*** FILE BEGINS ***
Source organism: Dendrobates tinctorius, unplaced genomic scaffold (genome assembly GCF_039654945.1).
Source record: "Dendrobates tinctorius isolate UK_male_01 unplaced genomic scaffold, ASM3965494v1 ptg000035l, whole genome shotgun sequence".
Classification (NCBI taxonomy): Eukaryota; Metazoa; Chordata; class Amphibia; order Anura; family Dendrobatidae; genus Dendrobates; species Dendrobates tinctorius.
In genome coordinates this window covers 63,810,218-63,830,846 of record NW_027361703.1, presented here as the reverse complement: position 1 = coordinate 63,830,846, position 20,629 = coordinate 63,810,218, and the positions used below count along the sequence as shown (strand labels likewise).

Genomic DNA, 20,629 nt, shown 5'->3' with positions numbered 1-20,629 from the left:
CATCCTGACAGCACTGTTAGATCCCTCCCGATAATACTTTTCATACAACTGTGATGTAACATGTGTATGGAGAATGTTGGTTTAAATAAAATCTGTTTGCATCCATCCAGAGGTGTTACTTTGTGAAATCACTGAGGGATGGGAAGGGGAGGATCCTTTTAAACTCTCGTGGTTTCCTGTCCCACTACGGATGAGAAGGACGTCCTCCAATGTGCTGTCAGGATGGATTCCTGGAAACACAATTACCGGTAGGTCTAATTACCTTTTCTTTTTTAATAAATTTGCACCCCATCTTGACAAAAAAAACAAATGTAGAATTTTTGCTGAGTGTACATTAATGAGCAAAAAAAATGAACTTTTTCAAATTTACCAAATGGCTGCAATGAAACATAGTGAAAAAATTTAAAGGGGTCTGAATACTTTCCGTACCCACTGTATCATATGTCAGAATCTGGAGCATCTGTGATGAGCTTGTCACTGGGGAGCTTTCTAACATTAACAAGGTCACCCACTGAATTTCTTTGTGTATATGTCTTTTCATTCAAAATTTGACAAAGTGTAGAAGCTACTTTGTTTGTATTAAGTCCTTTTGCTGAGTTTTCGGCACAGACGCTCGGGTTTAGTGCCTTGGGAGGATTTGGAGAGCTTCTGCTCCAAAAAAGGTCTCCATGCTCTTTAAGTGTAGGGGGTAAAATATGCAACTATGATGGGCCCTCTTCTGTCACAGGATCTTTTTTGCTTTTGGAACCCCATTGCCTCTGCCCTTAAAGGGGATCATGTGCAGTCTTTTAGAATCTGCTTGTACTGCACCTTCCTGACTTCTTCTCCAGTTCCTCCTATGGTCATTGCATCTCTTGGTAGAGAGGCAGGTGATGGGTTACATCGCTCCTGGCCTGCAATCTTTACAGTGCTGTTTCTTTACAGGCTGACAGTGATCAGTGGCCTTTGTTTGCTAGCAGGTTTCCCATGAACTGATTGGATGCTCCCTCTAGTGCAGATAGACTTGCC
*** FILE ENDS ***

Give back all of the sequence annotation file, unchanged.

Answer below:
Source organism: Dendrobates tinctorius, unplaced genomic scaffold (genome assembly GCF_039654945.1).
Source record: "Dendrobates tinctorius isolate UK_male_01 unplaced genomic scaffold, ASM3965494v1 ptg000035l, whole genome shotgun sequence".
Classification (NCBI taxonomy): Eukaryota; Metazoa; Chordata; class Amphibia; order Anura; family Dendrobatidae; genus Dendrobates; species Dendrobates tinctorius.
In genome coordinates this window covers 63,810,218-63,830,846 of record NW_027361703.1, presented here as the reverse complement: position 1 = coordinate 63,830,846, position 20,629 = coordinate 63,810,218, and the positions used below count along the sequence as shown (strand labels likewise).

Genomic DNA, 20,629 nt, shown 5'->3' with positions numbered 1-20,629 from the left:
CATCCTGACAGCACTGTTAGATCCCTCCCGATAATACTTTTCATACAACTGTGATGTAACATGTGTATGGAGAATGTTGGTTTAAATAAAATCTGTTTGCATCCATCCAGAGGTGTTACTTTGTGAAATCACTGAGGGATGGGAAGGGGAGGATCCTTTTAAACTCTCGTGGTTTCCTGTCCCACTACGGATGAGAAGGACGTCCTCCAATGTGCTGTCAGGATGGATTCCTGGAAACACAATTACCGGTAGGTCTAATTACCTTTTCTTTTTTAATAAATTTGCACCCCATCTTGACAAAAAAAACAAATGTAGAATTTTTGCTGAGTGTACATTAATGAGCAAAAAAAATGAACTTTTTCAAATTTACCAAATGGCTGCAATGAAACATAGTGAAAAAATTTAAAGGGGTCTGAATACTTTCCGTACCCACTGTATCATATGTCAGAATCTGGAGCATCTGTGATGAGCTTGTCACTGGGGAGCTTTCTAACATTAACAAGGTCACCCACTGAATTTCTTTGTGTATATGTCTTTTCATTCAAAATTTGACAAAGTGTAGAAGCTACTTTGTTTGTATTAAGTCCTTTTGCTGAGTTTTCGGCACAGACGCTCGGGTTTAGTGCCTTGGGAGGATTTGGAGAGCTTCTGCTCCAAAAAAGGTCTCCATGCTCTTTAAGTGTAGGGGGTAAAATATGCAACTATGATGGGCCCTCTTCTGTCACAGGATCTTTTTTGCTTTTGGAACCCCATTGCCTCTGCCCTTAAAGGGGATCATGTGCAGTCTTTTAGAATCTGCTTGTACTGCACCTTCCTGACTTCTTCTCCAGTTCCTCCTATGGTCATTGCATCTCTTGGTAGAGAGGCAGGTGATGGGTTACATCGCTCCTGGCCTGCAATCTTTACAGTGCTGTTTCTTTACAGGCTGACAGTGATCAGTGGCCTTTGTTTGCTAGCAGGTTTCCCATGAACTGATTGGATGCTCCCTCTAGTGCAGATAGACTTGCC